Next...my ARCs arrived! I checked the mailbox like a nervous squirrel for days, and when the box with my publisher's name on it finally arrived, I shrieked, "It's here!" And then I juggled that box, the rest of the mail, my purse, my son's backpack, and my son himself back to the house (we'd just come from his preschool). I ripped the box open, and there they were! Books. With my name on the front, and my story between the covers. I laughed like a maniac.

And you know what the coolest part was? Not seeing the cover with my name on it, or reading the back copy, or the copyright page with my name on it, or even signing one copy on the title page with the words, "Ha ha! I'm signing my own book!" No, the best part was flipping it open to see the words I wrote IN A BOOK.

Suddenly, it was all real. It got even more real when I realized that people are now READING the words I wrote-- because there are also eARCs up on Edelweiss for short-term download!

And then I started getting my bookmarks and postcards and buttons in the mail and I sort of just spent the rest of the week in a giggle-induced state of frantic excitement. :)

So, my friends, it's real. After years and work and luck and a million other little and big details, I finally have a grasp on the fact that this story I wrote will be out there for others to read. It's pretty much the best feeling in the world! And to share the joy, if you're interested in a signed postcard, email me your address and I'll get one in the mail to you!

Why a First Draft SHOULD be Messy

Jul 8, 2014

There was once a time when ALL I wrote were first drafts. Lots and lots of delightful, horrible first drafts that I signed off as finished once I found the proper flourishing font for the words THE END. Obviously, I eventually learned that a first draft is only the first step. I also eventually learned to love revisions—that glorious time when I can take the words I said and turn them into the words I meant to say.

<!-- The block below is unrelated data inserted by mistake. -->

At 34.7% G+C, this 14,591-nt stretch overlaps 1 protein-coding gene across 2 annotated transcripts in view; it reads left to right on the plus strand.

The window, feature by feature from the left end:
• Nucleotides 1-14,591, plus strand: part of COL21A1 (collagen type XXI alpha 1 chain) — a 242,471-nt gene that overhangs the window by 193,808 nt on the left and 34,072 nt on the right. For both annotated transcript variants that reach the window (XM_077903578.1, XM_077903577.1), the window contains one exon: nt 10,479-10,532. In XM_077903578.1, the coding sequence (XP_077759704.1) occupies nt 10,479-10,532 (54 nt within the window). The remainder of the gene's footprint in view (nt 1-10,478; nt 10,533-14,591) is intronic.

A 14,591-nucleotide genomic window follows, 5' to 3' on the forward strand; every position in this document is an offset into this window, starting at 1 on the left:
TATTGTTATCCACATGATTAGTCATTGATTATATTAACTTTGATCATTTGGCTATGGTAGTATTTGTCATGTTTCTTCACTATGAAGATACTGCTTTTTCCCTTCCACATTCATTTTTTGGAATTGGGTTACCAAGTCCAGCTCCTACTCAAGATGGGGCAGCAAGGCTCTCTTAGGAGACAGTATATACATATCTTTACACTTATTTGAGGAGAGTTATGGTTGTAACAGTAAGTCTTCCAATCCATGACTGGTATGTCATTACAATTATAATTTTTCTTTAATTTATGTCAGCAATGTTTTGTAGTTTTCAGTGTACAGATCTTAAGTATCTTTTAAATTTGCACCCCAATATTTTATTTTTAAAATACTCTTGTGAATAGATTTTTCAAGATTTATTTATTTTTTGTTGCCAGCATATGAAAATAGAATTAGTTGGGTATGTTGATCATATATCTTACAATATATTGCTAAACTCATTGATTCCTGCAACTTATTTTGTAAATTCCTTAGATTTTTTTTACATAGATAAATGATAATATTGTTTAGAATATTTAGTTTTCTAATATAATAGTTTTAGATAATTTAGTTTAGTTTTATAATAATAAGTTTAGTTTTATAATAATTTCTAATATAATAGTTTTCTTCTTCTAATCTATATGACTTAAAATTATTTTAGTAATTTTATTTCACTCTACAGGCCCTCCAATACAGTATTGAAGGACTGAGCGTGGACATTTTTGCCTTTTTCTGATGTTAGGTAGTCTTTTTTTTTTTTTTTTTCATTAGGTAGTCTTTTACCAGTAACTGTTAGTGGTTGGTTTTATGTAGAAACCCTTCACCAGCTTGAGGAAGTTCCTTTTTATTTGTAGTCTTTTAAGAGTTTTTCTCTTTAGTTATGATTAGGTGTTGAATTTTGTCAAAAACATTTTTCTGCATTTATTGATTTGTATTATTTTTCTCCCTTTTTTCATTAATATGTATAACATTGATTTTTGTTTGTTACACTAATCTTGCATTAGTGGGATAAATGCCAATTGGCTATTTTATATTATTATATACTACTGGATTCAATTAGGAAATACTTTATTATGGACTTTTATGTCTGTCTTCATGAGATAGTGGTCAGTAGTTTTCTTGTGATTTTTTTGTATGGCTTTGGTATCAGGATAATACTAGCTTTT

And most recently, I worked on a first draft that made me want to bang my head into the wall. I can quite honestly say it’s been the hardest first draft I’ve ever written, and it took me a while to figure out why. See, I’m a planner. I like structure. I like organization. It’s why I like revision so much. This first draft was even more of a disaster than my others—at least when it came to being organized in any way.

We hear all the time that first drafts are messy. They’re sandboxes, or piles of &$%* , or whatever metaphor conveys the image of…a mess. We try to believe it, but we don’t always love that that’s the way it is. But writing this first draft, I realized why first drafts are messy—and why they very, very much need to be that way.

A first draft is about getting out the heart of the story. And hearts are messy places.

I have a lot of emotion tied to this particular story. I suppose that’s true of any story, but with this one there are issues tied to my heart that I’ve been truly wrestling with. So of course I’ve been wrestling with the story. It’s tried to come out as about three or four completely different stories, and none of them were right. The act of writing out the story was me trying to communicate things I felt, but even I wasn’t sure how I felt about these things, so I wasn’t sure what story I was trying to tell.


You want to know what’s cool, though? I did find the story. It took months. It took stripping away a lot of the trappings. It took changing my perspective on the things I was feeling. It took writing a story that flailed all over the place for me to find the actual core of what I was trying to say, and to understand that core myself. And this disaster of a first draft turned into something heart-driven.